6. awesome advice!! i also prefer my longer harder workouts but sometimes find i have to wait for the weekend for those. on workdays i supplement my training with minis as well. you might even say that some are micros! waking up early enough is clearly a prime way to go, but on days i hit the snooze too much i’ll still do at least 10 pushups, 10 squats with a 40lb barbell, and 20 Russian twists with a 5lb medicine ball while my tea is steeping and my flatiron is heating. not sure how much benefit i get from that tiny routine but i’m pretty sure i’m not worse off because of it! if i have any additional minutes to spare i’ll add deadlifts and barbell rows with the same 40lb barbell. it’s such a quick routine that way! i also bring a jump rope to work and do a 15 to 20 minute routine on my lunch break. to prevent getting too sweaty i break it up into 30 second intervals. 30 second rope work, 30 second mountain climbers, 30 second rope, 30 second plank, 30 second rope, 30 second sumo squats, etc. i have to do this outside the office building out in a corner of the parking lot. other office people either look at me weird or they avoid looking at me at all, like i’m Medusa or something, but that’s okay. i’ve had to develop a DGAF attitude about what anyone thinks about me out there =). obviously i’d much prefer more sets, reps and exercises, but these are my tips for those extra time-strapped days. also, i quit folding towels! lmao. seriously though, what a waste of time. now they go straight from the dryer or clothesline into the bathroom closet. voila, more time to work on getting my handstand! =)

    1. also, one other comment i’d like to make… parents should make an effort to have dedicated fitness time with their kids. when my son was little i would do an exercise dvd each day (this was back when i was brainwashed by those so-called fitness professionals that promoted the false yet scary idea that women would get bulky and man-like by lifting weights). during these workouts, my son would lay on me and push his toys in my way, etc., but i made it fun so he wouldn’t resent that time. it just became a part of what we would do each day and we both enjoyed it. now our workouts have evolved and we each have our own routines but quite often we do our longer, heavier, and/or more strenuous workouts together! i love my son so much and there is nothing wrong with striving for a healthy strong body! if any of you are also a busy single parent you CAN find time and it benefits both or all of you!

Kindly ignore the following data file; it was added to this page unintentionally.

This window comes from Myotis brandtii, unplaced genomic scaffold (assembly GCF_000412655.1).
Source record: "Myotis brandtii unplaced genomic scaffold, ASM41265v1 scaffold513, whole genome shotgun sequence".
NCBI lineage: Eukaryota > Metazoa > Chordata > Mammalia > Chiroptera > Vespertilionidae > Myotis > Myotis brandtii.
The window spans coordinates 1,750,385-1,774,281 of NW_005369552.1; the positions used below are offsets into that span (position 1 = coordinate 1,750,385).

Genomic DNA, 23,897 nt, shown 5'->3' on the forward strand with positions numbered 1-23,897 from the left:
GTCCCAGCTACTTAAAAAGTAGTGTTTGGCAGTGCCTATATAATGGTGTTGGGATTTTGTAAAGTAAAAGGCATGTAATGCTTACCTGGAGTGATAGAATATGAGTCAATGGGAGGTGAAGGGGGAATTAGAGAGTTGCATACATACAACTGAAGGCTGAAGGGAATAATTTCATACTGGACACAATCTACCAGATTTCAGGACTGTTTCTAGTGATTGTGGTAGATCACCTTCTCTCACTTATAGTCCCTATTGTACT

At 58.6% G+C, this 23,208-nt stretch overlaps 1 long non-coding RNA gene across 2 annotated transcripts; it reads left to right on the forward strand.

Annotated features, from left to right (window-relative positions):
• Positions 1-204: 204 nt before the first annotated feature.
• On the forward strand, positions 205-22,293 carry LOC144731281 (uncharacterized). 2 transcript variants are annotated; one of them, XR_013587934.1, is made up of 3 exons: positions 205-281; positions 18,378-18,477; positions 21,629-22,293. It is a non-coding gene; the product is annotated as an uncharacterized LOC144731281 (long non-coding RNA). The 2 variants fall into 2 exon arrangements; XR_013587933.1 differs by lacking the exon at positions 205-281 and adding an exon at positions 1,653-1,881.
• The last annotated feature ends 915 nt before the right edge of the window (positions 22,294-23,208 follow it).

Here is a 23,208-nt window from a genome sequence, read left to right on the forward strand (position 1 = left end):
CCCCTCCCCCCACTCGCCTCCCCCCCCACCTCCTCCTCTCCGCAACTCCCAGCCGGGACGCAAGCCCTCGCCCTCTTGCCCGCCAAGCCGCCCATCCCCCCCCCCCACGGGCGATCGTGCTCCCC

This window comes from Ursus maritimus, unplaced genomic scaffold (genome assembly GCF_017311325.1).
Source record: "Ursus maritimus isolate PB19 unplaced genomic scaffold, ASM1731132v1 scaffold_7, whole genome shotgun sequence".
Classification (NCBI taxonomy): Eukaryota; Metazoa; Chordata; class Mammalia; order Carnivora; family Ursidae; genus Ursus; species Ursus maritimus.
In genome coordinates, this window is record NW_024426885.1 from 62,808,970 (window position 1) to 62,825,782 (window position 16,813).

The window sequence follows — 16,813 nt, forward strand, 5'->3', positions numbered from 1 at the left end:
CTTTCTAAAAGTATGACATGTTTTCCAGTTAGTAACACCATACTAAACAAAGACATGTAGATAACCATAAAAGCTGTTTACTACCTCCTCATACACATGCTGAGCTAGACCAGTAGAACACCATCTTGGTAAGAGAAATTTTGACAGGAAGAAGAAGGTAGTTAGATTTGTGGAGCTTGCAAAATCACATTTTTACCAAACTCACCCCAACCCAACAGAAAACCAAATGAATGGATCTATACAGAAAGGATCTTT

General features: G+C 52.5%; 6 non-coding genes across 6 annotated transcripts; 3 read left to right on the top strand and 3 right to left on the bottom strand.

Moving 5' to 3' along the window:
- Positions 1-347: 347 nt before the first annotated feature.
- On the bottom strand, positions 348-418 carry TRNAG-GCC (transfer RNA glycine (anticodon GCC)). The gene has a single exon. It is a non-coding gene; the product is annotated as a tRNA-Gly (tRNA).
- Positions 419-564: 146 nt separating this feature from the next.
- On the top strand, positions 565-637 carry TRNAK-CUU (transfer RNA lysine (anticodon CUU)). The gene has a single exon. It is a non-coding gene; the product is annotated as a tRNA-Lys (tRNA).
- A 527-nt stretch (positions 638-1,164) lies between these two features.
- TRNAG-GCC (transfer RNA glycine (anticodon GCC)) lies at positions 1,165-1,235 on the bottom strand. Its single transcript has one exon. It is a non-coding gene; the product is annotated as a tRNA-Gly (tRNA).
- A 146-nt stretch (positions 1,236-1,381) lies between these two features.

btw, if any ladies want my tips on keeping your hair, makeup and clothes pretty despite a mid-day workout, just let me know! =) =)

      1. Air – I agree with you. I work out with/around and in front of my small children. They can see that it’s an important part of my day and they like to do their own “workouts” at times. It can be cumbersome or frustrating at times but I think the long term benefit to all of us outweighs all of that.

  7. Hi Ross,

    Great post. A few things I do to keep fit at work. I am fortunate enough to have an office with a door and a carpeted floor. I use my lunch time to get in a mini workout almost daily. I have a small gym of equipment in my office, but it takes up very little room. A physio ball, a foam roller, two 10# dumbbells and a folding walker from Goodwill, a heavy bicycle lock and chain that I use for weights (another 9#) , a set of furniture sliders, a exercise band and two push up handles. Total cost about 30 dollars. I usually go for a brisk 10 minute walk, then come back, close my door and get busy.
    Some days are mobility and focus on specific areas. Other days I do more conditioning with various slider exercises adopted from you! Thank you! On strength days I do dips, inverted rows, and L-sits on the walker, and throw the weights and chain in my backpack for added weight. If I need more weight I throw in a ream of copy paper. I do inverted push ups with my feet on my desk, and glute hamstring exercises on the ball or the sliders. I do slider mountain climbers, angry cats and standing figure 8 shoulder raises with the weighted backpack. I usually finish with some ab exercises. When I am finished the equipment all fits in an unused cabinet drawer, and the walker slides behind the cabinet, next to the wall. I sit on the ball part of the day while at my computer. Of all the equipment the sliders are the most versatile. The walker is next. The point you made and I try to follow, is that if you want it bad enough you will find the time.